So that is the duty of an anja and jisha. That’s why in the introduction he said, “When you see horns on the other side of a fence, right away you know there is an ox there. To understand three when one is raised, to judge precisely at a glance…” Immediately you have to know, okay? We have to know. When you have such a position as attendant for a certain period of time, you understand what he is feeling, what he is wanting next. I knew pretty well what my teacher was wanting next, so always before that, I did it: give, or offer, or help.
“To understand three when one is raised, to judge precisely at a glance. This is the everyday food and drink of a patch-robed monk.” This is really everyday the food and drink of a monk, this is not a particular behavior, not a particular attitude. If that’s the way of life, we shouldn’t be a “snob”. You shouldn’t be “showy” in order to get praise and reward from teachers and from your practice itself. Not showy, not snob – just do it, and this is just like everyday life, everyday food and drink; it’s not particular “behavior”.
So, when the teacher gets up in the morning, immediately we have to go to his room and put his bed into the closet. We used a different bed from the Western style, so every morning we had to put the bed into the closet. And next, we have to serve the tea. And before we serve the tea, we have to prepare for his washing his face; so hot water – not too hot, not lukewarm, not too cold, you have to adjust. And put out the paste and the cup, and many things. Just like taking care of a baby. [He chuckles.] But he doesn’t say anything like “thank you”; just do. So always there is a stream of water: next, next, next. There is no chance to think. Even though he doesn’t say “I hate it,” why doesn’t he say “thank you”? There is no time to discuss about that. Always the teacher’s life is going on just like a stream of water, and the anja’s life is going just like a stream of water. So very naturally there is a harmonious life, a wonderful life, blooming. I didn’t realize that at the time, but [I felt it]. Intellectually I didn’t know it, but feeling, I could know it. There is a wonderful “mood”, just like a flower blooming. And then through this, there is a big world, it is interconnected. So there is communication between the teacher and my life, and I can learn a lot from this situation.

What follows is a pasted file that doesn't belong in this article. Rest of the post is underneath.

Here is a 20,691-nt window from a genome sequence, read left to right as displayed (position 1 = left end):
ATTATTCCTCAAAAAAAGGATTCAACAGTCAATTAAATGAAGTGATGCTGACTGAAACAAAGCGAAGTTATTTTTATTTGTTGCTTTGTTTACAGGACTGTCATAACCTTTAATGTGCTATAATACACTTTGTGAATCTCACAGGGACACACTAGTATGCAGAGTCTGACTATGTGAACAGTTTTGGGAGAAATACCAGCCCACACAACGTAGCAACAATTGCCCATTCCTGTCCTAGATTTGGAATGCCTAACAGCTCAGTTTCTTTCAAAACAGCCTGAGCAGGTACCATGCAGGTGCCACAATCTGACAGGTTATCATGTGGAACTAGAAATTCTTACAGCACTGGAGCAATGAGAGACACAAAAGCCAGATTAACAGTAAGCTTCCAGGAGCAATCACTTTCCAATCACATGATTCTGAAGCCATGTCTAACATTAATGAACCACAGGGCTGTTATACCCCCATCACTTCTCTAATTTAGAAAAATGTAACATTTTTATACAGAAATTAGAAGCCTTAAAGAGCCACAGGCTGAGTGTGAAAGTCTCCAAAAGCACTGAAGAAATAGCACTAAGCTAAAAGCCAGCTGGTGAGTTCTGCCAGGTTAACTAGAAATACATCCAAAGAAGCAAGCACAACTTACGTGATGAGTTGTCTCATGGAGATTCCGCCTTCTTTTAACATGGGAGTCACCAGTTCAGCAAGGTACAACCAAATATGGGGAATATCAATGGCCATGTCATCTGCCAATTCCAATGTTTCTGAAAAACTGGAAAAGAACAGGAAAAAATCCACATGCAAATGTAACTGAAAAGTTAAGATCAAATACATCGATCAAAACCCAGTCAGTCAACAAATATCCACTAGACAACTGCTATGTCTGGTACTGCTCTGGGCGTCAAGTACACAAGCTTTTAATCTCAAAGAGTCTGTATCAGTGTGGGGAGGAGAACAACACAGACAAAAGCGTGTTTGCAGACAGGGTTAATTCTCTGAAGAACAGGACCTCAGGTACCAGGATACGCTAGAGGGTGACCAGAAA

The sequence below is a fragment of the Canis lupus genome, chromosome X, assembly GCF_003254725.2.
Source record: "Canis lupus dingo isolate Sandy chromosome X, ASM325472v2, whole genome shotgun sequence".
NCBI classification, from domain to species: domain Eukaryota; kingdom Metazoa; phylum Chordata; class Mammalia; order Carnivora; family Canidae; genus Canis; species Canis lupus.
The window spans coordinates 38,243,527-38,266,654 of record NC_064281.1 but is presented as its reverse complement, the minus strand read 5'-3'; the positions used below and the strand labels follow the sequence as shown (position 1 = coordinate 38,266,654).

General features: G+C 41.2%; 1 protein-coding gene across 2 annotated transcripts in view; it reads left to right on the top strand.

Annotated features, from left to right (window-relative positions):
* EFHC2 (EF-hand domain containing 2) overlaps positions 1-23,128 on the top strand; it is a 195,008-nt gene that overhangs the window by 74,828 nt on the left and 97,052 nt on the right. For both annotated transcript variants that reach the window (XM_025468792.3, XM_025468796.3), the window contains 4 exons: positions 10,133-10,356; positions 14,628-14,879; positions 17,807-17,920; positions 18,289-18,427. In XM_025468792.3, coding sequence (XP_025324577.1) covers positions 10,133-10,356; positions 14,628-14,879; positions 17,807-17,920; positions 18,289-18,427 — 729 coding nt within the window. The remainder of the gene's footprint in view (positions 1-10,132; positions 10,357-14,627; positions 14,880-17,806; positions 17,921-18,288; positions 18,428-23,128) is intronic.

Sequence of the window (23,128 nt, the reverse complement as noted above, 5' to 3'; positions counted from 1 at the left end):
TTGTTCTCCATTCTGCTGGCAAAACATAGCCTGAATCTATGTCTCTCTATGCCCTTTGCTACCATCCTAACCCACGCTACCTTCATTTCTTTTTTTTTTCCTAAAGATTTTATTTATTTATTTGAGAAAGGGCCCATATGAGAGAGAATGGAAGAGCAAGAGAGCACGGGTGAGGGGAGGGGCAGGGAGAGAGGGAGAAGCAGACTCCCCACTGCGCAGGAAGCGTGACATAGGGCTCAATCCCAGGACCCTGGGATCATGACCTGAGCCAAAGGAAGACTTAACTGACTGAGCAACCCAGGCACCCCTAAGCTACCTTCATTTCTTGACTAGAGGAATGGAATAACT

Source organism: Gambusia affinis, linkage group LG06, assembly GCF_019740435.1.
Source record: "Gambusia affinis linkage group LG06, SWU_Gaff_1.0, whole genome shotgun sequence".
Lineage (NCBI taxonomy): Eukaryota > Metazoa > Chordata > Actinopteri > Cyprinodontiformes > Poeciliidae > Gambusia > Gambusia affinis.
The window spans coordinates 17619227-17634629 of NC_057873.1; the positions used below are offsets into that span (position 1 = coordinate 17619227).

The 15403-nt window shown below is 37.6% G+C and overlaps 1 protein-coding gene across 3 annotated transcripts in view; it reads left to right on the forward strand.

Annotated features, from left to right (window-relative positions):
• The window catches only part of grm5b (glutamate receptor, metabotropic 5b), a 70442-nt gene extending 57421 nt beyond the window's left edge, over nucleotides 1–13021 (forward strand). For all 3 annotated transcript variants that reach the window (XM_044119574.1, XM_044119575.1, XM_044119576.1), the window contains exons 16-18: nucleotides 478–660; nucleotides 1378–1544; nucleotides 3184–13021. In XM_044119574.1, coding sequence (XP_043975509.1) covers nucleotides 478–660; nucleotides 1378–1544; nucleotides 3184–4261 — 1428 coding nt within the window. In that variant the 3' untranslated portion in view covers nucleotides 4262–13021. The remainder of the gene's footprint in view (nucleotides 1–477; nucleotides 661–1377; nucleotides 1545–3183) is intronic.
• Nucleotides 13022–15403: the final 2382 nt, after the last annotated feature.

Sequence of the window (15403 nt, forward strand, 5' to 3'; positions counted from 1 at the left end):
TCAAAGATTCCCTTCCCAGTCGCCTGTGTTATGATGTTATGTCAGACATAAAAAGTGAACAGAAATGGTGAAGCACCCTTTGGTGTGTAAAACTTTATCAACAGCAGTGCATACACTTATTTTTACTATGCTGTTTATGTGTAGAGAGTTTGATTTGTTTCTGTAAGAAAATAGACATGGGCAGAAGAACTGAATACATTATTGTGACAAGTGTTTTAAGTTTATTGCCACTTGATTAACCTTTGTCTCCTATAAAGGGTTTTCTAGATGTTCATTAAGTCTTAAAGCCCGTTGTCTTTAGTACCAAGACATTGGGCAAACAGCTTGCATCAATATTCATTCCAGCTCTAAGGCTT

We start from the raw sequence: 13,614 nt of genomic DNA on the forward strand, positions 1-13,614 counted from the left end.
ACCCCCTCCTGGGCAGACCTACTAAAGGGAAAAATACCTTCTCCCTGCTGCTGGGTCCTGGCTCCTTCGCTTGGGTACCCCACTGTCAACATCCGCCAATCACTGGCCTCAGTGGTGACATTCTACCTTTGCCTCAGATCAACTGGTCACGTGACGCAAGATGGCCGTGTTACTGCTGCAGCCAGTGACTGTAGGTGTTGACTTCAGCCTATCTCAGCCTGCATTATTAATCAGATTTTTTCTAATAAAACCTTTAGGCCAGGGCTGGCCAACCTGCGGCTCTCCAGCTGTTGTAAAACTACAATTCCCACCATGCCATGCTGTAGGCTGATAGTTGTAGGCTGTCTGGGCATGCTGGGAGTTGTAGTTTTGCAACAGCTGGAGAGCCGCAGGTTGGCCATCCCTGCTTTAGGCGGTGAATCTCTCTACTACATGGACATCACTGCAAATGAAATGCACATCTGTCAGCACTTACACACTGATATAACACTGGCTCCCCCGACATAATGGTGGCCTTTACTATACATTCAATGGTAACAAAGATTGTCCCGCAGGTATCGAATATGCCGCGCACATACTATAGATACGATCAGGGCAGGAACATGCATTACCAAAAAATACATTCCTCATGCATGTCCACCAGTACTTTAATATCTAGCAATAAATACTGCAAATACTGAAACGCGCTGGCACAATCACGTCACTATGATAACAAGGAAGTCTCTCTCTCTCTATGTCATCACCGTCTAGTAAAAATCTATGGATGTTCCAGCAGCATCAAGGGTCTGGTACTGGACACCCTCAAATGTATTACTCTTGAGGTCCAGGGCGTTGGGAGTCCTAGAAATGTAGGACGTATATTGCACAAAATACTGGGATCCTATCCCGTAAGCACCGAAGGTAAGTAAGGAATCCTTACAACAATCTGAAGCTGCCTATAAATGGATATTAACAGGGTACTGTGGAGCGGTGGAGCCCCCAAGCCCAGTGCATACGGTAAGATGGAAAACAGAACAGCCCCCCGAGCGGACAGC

But if you behave in even a slightly “showy” way, it’s not real Zen practice – because there is an egoistic sense, so it doesn’t fit to the Zen practice. So that’s why he said, “This is the everyday food and drink of a patch-robed monk.”
“Getting to where he cuts off the myriad streams” – the myriad streams means the worldly affairs. Getting up in the morning, and wash your face, and go to work, and going to zazen, and performing the Buddhist service, and the washing of clothes, and having breakfast; lots of streams there.
So, “Getting to where he cuts off the myriad streams, he is free to arise in the east and sink in the west, to go against or to go with, in any and all directions, free to give or to take away.” That means, I already told you, getting to where he cuts off the myriad streams. How can you cut off that sort of cause of creating new karma for the future? Well, there is no particular way. All you have to do is, just like the anja’s duties. When he is leaving the temple, you should take care of him. It’s not necessary to think, “he is an adult,” “he is a baby,” “he is my boss,” or “I am the student”; there is no chance to discuss about that. What happens very often in the myriad streams, in the human world, is that you are taught, “Why don’t you put on the socks by yourself? You have two hands. So do it by yourself.” [Laughter.] If you think that, you cannot take care of him in that way. There is always some argument or complaint, don’t you think? That’s why it’s pretty hard. But if you do this always, there is no way to cut off [the myriad streams].